To placate these voices sentences have got longer and longer but Gauke and Stewart, Prisons Minister, say Britain’s prisons are not working and a new approach must be tried. Gauke says it is up to the nation’s leaders to lead the way in change and make bold decisions backed up by evidence and experience.

Of the half million custodial sentences handed down last year for 12 months or less, one third went on the reoffend, with shoplifting being the most common crime. Mr Gauke said: “For the offenders completing these short sentences whose lives are destabilised, and for society which incurs a heavy financial and social cost, prison simply isn’t working”.

Gauke is considering all options including a roll out of GPS tagging to allow constant monitoring of thousands of offenders. This alongside community work and releasing some prisoners on a temporary license are also being trialled. Gauke and Stewart are also working on the public perceptions of prisoners as vulnerable people who have suffered adversely in someway and need help not punishment. However, they are committed to keeping the public safe and harsh sentences for violent and sexual crimes will continue.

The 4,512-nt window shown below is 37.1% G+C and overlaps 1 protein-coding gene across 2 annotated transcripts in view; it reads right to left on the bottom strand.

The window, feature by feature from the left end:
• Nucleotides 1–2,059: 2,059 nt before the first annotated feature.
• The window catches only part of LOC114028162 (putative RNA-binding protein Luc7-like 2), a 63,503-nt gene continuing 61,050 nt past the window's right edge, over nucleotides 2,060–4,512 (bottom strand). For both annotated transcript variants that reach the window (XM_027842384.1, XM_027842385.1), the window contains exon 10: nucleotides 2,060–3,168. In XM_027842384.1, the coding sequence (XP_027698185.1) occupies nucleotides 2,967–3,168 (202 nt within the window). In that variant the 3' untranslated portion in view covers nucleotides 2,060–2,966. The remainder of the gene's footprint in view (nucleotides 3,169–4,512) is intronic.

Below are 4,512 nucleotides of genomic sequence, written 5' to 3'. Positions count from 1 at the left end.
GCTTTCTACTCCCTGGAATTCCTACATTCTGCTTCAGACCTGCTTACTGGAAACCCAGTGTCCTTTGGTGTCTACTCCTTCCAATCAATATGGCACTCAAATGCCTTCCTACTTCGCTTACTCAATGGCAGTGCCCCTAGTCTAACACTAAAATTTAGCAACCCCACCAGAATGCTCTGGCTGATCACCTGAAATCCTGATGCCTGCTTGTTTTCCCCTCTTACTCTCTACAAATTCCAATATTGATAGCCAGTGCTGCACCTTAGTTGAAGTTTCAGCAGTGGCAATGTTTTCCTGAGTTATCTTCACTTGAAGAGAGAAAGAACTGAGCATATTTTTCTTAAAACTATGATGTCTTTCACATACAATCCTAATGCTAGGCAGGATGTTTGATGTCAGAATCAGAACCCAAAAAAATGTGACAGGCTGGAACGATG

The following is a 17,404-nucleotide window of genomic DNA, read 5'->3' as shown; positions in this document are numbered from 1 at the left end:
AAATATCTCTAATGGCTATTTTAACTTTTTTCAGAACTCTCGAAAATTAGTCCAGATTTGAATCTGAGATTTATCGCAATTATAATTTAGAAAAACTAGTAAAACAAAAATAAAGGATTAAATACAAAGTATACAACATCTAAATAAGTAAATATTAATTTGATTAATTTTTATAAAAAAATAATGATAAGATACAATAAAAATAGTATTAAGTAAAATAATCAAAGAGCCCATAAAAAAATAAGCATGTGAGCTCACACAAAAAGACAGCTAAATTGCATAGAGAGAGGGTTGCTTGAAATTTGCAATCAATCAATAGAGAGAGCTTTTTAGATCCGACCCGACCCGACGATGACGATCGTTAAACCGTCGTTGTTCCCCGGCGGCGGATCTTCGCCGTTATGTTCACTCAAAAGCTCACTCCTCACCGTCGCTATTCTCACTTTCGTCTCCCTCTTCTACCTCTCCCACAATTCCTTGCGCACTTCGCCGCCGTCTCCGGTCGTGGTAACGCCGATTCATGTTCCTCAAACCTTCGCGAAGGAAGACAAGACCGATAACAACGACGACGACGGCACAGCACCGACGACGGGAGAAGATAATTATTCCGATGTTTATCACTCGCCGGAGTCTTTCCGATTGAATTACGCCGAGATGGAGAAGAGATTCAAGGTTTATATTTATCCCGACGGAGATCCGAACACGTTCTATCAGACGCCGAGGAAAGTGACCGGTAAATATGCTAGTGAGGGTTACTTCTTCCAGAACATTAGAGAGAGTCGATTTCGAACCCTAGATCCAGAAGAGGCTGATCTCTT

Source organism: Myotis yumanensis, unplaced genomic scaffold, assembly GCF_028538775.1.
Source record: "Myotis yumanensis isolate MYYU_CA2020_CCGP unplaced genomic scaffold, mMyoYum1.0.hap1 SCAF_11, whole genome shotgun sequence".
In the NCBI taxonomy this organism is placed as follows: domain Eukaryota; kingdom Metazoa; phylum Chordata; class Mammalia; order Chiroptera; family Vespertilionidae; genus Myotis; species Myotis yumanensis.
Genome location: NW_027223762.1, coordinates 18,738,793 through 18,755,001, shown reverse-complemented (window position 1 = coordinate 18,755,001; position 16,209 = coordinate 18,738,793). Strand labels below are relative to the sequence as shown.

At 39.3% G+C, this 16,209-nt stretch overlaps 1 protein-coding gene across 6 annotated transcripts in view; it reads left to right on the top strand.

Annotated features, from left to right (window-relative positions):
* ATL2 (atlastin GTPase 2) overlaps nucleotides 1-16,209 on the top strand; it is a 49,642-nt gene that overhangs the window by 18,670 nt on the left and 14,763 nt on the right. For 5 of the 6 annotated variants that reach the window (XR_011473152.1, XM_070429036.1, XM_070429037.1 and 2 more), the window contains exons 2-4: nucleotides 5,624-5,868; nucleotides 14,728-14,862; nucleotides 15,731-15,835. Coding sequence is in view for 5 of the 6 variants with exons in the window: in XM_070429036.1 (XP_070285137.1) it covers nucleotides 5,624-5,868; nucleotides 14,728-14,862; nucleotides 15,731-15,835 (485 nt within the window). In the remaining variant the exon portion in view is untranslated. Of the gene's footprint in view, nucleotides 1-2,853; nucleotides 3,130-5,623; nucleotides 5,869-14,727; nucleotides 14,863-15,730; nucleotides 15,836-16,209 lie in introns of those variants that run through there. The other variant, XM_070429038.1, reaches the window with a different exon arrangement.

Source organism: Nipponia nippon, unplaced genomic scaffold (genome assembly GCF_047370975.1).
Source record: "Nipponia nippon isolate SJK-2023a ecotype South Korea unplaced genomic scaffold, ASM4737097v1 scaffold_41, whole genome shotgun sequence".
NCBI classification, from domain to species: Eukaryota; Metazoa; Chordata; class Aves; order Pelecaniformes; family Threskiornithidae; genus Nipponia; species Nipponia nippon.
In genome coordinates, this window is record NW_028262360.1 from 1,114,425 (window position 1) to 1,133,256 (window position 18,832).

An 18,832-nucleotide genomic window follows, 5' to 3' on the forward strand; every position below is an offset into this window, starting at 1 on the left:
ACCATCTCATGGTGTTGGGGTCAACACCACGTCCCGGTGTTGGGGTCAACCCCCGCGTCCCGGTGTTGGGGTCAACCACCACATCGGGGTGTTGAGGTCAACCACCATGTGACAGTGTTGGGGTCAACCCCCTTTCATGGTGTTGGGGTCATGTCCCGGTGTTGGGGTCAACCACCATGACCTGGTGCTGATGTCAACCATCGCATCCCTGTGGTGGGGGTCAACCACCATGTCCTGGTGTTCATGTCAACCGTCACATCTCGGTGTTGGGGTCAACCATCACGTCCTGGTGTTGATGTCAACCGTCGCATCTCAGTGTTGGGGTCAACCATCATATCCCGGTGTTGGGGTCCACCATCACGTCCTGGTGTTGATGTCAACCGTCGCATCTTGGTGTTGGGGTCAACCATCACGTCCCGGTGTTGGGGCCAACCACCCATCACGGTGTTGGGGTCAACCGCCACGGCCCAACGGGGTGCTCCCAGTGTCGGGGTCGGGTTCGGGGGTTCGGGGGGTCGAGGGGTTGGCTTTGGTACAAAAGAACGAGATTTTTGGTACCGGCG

Tornado team at Bedford

The Ministry of Justices ‘Tornado Team’ was rolled out again last Saturday to deal with a riot a HMP Bedford. The Tornado team was created to deal with quelling incidents such as riots in prisons. The Bedford riot went on for six hours although no one was injured. This was a much smaller riot than the one in 2016 that involved 230 prisoners.

Ex-West Midlands Police inspector had hundreds of indecent child images on his computer

Former West Midlands Police inspector, Lee Bartram, 44, has escaped a custodial sentence for making and downloading hundreds of images of children and distributing others between 2011 and 2017. Wolverhampton Crown Court has given him a suspended sentence, 16 months in jail suspended for two years. He was also ordered to attend a sex offender treatment programme and was made the subject of a Sexual Harm Prevention Order for 10 years.

Bartram has been sacked form the police force and efforts are being made to take his pension away too. Constable of West Midlands Police, Dave Thompson is seeking a review for the sentence feeling it is too lenient. He says is a breach of public trust for the people who should be protecting the public and should therefore carry harsher consequences.

Once caught Bartram admitted the offences and cooperated with the police in every way. He seemed glad he had been caught, as he knew his habit was not healthy and needed to stop. He was worried it may go further and he would not be able to stop himself.

Prison Phone, Keeping prisoners and families connected
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2019-02-22T08:53:36+00:00